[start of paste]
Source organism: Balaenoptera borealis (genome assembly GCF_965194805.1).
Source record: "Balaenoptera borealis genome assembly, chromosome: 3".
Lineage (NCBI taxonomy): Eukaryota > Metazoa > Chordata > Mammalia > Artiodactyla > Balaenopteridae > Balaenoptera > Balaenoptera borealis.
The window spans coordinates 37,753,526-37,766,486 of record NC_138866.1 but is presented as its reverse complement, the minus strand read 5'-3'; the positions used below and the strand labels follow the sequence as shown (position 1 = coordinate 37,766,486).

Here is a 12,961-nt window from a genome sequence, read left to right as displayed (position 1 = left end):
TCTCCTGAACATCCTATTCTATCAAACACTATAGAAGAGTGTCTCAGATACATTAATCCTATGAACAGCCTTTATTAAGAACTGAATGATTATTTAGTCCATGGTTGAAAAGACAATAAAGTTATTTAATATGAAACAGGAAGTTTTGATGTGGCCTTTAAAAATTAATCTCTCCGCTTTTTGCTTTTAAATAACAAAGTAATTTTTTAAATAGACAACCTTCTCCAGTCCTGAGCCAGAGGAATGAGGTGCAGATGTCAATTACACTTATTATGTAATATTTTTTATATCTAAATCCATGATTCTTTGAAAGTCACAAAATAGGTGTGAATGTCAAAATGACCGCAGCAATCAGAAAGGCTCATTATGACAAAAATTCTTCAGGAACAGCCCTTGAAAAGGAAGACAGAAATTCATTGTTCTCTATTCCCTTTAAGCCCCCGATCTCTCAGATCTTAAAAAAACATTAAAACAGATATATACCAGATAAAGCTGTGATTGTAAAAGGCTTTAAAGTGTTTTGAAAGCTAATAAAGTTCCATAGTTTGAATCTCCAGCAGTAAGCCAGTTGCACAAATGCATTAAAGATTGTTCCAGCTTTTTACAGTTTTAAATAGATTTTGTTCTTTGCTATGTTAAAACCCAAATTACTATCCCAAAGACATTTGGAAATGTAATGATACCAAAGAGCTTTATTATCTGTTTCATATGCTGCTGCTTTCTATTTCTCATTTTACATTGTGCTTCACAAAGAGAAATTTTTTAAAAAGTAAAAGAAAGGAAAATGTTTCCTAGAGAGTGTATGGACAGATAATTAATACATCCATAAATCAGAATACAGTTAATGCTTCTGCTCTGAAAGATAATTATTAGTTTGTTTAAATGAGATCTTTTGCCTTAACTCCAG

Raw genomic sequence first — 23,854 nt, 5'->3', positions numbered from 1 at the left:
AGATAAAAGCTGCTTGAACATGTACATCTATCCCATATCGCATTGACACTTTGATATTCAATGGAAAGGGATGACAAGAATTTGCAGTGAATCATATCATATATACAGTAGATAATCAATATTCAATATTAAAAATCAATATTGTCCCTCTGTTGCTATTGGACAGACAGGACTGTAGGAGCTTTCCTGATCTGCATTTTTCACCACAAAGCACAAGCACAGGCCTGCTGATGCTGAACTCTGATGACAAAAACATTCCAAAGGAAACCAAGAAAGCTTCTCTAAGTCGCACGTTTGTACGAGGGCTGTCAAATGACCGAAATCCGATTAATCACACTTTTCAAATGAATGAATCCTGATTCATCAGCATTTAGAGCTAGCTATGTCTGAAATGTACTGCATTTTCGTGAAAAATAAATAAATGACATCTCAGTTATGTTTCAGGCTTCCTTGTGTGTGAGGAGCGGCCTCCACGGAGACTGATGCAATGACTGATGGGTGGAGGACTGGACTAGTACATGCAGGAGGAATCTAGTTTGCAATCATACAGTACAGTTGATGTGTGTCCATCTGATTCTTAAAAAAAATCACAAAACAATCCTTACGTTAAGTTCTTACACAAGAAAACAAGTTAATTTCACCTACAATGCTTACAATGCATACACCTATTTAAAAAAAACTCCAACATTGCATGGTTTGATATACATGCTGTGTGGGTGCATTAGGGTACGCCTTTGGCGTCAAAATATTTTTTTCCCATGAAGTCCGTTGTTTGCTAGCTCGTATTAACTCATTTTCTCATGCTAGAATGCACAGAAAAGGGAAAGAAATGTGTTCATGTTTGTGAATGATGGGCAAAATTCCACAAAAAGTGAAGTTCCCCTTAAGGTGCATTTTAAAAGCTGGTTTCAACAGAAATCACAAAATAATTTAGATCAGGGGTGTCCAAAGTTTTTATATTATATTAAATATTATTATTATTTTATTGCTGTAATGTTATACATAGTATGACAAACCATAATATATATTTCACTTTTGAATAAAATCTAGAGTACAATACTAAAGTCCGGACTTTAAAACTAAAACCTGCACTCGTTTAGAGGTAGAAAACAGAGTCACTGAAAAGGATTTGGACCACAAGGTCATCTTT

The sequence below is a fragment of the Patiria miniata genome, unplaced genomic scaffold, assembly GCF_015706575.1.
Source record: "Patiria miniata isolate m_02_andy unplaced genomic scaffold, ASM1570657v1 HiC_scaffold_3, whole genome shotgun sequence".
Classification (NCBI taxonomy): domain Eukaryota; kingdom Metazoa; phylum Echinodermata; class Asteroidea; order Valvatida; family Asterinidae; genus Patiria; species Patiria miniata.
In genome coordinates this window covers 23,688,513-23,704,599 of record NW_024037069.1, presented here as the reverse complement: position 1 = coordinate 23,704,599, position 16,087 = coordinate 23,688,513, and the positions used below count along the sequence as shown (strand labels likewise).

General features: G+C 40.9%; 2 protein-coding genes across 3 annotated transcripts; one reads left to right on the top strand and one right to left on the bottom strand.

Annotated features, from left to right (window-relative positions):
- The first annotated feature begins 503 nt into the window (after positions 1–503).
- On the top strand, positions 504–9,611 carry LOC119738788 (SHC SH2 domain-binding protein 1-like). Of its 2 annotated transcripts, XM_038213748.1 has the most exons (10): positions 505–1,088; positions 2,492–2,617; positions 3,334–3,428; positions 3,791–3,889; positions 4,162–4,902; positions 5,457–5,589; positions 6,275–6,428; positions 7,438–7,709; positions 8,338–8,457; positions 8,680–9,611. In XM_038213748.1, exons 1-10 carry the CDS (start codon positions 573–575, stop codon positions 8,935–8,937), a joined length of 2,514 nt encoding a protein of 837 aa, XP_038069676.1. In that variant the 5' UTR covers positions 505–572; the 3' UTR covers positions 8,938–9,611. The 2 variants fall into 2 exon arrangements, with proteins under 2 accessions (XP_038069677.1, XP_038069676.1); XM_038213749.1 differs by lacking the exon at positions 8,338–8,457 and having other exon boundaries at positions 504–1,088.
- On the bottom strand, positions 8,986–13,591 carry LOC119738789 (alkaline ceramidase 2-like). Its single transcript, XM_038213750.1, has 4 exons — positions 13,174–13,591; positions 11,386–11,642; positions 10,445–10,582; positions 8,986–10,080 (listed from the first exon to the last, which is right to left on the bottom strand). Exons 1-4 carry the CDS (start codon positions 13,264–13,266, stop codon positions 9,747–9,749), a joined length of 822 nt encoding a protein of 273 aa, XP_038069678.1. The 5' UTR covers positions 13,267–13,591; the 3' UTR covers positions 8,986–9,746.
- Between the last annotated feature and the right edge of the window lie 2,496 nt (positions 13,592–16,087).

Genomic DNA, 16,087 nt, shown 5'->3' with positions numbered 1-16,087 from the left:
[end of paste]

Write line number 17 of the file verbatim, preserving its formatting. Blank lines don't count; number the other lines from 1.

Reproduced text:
- On the bottom strand, positions 8,986–13,591 carry LOC119738789 (alkaline ceramidase 2-like). Its single transcript, XM_038213750.1, has 4 exons — positions 13,174–13,591; positions 11,386–11,642; positions 10,445–10,582; positions 8,986–10,080 (listed from the first exon to the last, which is right to left on the bottom strand). Exons 1-4 carry the CDS (start codon positions 13,264–13,266, stop codon positions 9,747–9,749), a joined length of 822 nt encoding a protein of 273 aa, XP_038069678.1. The 5' UTR covers positions 13,267–13,591; the 3' UTR covers positions 8,986–9,746.